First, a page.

(Part 1 is written elsewhere, I’ll add a link here to it later)
I finished the book by Joseph Aoun a little while ago, and I’ve been sitting on my notes letting them stir. I think i have a fairly safe conclusion for its second half. That said, I would expect those with an understanding and empathetic relationship with their CS students and their families will have been at the cusp of some similar conclusions drawn by Aoun in Robot Proof in 2017.
The second half received more anecdotes, with example student requirement scenarios (inc those switching jobs regularly as job role dynamics change, and entrepreneurs looking to capture innovation opportunities) and example personality profiles that would fit a new definition of the life long learning applicant.
A discourse of operational procedure and revenue generation strategy, familiar to university as an institution for profit, runs through that latter half. I guess I should have anticipated this. The constraints (or institutional targeting) of the recommendations and sources of evidence were culturally-specific to the US and supported the arguments and strategies, as indeed are Aoun’s experience. With all that said, these are the key take home points of the later chapters:
- Life long learning (LLL) and the Intraprenuer are going to be key to future businesses.
- Networks and friendships that will have led to business opportunities will link back to the Bachelor days, rather than LLL courses or boot camps.
- This indicates modularisation (in particular in short segments) and custom design of course content will be key aspects of that educational demand.
- LLL requests to specialise will be regular, with individuals returning to specialist via LLL study approx every 5 years.
- Teachers will be required to think of themselves more as as content learners and deliverers, rather than consistent pursuers of a single topic focus.
- There maybe a requirement for more teaching staff to deliver specialised (cut down and tailored) modules.
The future Aoun envisions is a volatile market of industries led by consumer demand for more customisation, personalisation and individualism. That doesn’t yet address the education industry specifically; however, that follows suit as per the recommendations above. By consumer demand for personalisation, requirements on companies will be volatile following ever more closely to trends. The human roles will adjust about as quickly as hummingbird switches to a new nectar, and retraining on company time or own time will be the decider. Part of this consumer feed solution is internal opportunity finding of new products/services and new features for existing products to serve the changing needs. Though, I don’t recall Aoun mentioning, the self-disruption (as in the innovation term) to put one’s own business out of business before another business does, seems apt thinking here.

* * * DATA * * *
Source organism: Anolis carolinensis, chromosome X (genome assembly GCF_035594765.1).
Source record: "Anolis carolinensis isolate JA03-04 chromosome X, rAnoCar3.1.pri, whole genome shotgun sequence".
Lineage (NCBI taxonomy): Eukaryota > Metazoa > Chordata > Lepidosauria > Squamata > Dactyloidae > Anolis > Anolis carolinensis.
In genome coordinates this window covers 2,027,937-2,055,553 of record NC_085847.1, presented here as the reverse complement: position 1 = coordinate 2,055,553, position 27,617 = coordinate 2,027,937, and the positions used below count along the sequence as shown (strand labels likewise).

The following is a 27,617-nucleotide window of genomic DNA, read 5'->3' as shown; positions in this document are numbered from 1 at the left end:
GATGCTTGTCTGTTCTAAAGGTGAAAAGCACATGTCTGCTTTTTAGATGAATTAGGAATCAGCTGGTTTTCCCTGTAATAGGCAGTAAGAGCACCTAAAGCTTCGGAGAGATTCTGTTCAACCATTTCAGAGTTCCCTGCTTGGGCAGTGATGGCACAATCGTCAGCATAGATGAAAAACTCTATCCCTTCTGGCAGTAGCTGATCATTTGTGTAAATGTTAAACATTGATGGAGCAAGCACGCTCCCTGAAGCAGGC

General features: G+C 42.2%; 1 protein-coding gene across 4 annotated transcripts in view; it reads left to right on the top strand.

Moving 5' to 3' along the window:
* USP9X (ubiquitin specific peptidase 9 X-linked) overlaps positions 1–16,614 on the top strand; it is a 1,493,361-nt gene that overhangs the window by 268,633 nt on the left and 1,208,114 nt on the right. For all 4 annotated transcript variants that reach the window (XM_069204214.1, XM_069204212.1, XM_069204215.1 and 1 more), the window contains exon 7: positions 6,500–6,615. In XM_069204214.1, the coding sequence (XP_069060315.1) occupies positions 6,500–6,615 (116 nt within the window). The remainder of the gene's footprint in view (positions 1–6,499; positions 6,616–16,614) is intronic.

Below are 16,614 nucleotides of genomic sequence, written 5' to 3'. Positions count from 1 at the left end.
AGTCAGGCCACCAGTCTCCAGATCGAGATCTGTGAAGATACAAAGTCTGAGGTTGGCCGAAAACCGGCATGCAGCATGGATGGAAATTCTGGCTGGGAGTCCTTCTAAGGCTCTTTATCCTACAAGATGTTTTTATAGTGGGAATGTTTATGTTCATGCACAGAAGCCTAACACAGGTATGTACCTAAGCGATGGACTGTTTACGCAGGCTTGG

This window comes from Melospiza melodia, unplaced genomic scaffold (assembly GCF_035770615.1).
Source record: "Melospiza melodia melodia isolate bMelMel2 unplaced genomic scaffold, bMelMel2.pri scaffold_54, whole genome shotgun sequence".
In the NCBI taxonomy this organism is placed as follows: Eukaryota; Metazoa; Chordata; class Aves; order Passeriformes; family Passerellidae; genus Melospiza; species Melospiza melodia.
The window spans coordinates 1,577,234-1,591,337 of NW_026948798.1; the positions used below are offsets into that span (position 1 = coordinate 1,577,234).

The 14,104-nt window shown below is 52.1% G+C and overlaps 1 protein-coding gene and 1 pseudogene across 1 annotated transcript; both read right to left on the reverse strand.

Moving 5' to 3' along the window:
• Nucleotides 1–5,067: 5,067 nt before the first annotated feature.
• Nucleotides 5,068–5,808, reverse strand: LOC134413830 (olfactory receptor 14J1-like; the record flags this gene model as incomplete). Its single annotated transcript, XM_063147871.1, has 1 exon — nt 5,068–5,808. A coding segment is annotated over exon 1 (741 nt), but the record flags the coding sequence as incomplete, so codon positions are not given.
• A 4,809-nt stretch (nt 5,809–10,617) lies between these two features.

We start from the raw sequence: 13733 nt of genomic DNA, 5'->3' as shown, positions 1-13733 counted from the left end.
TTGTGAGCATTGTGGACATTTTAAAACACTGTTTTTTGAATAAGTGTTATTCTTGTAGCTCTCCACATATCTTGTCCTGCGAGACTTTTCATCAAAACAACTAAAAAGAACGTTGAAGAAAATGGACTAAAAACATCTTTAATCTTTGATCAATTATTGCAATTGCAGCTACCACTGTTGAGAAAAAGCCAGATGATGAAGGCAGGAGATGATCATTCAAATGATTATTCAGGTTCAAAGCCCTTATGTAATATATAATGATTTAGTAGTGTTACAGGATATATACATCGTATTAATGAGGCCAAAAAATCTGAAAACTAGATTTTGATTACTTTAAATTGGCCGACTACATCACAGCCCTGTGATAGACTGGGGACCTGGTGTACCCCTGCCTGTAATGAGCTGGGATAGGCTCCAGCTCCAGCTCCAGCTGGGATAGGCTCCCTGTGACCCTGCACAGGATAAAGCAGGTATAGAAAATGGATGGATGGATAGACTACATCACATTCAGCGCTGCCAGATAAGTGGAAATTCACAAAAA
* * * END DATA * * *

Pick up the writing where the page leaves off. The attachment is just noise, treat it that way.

With those regular changes in businesses, the requirements for retraining are paramount to continue innovating or be taken over. Hence the time pressure on student and, by extension, teacher rises. The course design changes therefore follow to feed (fulfil) those needs.
I suppose there should be something said about AI in this review about the book caption with the title “Higher Education in the Age of AI”, but there isn’t a lot more to include. In my interpretation, Aoun relates AI to improved service personalisation and its impacts on industry and thus education. Humanics is the name for fostering new students to be prepared for the challenges with AIs. Both introduced an insightful perspective for me to work through over the chapters. One might go further to discuss the impact of evidence-based decision making on education, or incremental improvement of courses, or new measures for evaluating content and delivery. Current and future online educational services are mentioned in passing, such as MOOCs. I sense that favour lies in the combination of the hybrid delivery techniques, but that may be my own biased interpretation. Another adjacent topic is taking knowledge or proven hypotheses from data platforms such as YouTube or other online educationally focused sites, to factor human cognition and attention into content and delivery design; an idea executed by YCombinator. These topics could but don’t seem to factor into the future put forward.
The main reason, I believe, for the more limited view of AI’s impact is perhaps two fold. “We climb as high as we can see; then from that viewpoint we can see further”. The second is perhaps more realistic. Frankly, its quite hard to imagine concrete scenarios where an actual artificially intelligent entity exists. Up until now, a lot of the talk of AI is an impressive curve fitting model, which is clever but nothing more than data fitting. Those things we already experience everyday. The ways in which a sentient artificial intelligence will, with its capabilities to learn and overpower, compete with us humans to effect and affect our lives and our societies is particularly hard to fathom and foresee. This is a story that remains untold and ready for future historians to write.
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